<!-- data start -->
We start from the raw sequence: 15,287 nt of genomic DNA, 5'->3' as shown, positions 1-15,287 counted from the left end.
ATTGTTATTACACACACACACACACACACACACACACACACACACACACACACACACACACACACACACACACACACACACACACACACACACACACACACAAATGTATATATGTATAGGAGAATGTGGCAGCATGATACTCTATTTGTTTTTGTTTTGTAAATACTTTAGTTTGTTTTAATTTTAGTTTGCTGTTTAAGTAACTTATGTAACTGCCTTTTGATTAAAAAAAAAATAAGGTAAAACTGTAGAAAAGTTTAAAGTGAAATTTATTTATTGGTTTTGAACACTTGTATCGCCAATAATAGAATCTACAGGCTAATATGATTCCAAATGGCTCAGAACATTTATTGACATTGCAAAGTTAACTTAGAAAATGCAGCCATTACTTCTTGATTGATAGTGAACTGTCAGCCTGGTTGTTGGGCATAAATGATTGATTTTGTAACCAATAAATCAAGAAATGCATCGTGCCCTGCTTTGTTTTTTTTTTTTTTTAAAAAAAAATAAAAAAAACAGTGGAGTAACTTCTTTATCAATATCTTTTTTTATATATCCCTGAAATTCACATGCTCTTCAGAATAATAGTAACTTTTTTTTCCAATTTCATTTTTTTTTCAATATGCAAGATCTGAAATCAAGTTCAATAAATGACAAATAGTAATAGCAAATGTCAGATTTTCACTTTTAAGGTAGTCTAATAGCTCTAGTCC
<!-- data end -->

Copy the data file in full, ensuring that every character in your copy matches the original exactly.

We start from the raw sequence: 15,287 nt of genomic DNA, 5'->3' as shown, positions 1-15,287 counted from the left end.
ATTGTTATTACACACACACACACACACACACACACACACACACACACACACACACACACACACACACACACACACACACACACACACACACACACACACACAAATGTATATATGTATAGGAGAATGTGGCAGCATGATACTCTATTTGTTTTTGTTTTGTAAATACTTTAGTTTGTTTTAATTTTAGTTTGCTGTTTAAGTAACTTATGTAACTGCCTTTTGATTAAAAAAAAAATAAGGTAAAACTGTAGAAAAGTTTAAAGTGAAATTTATTTATTGGTTTTGAACACTTGTATCGCCAATAATAGAATCTACAGGCTAATATGATTCCAAATGGCTCAGAACATTTATTGACATTGCAAAGTTAACTTAGAAAATGCAGCCATTACTTCTTGATTGATAGTGAACTGTCAGCCTGGTTGTTGGGCATAAATGATTGATTTTGTAACCAATAAATCAAGAAATGCATCGTGCCCTGCTTTGTTTTTTTTTTTTTTTAAAAAAAAATAAAAAAAACAGTGGAGTAACTTCTTTATCAATATCTTTTTTTATATATCCCTGAAATTCACATGCTCTTCAGAATAATAGTAACTTTTTTTTCCAATTTCATTTTTTTTTCAATATGCAAGATCTGAAATCAAGTTCAATAAATGACAAATAGTAATAGCAAATGTCAGATTTTCACTTTTAAGGTAGTCTAATAGCTCTAGTCC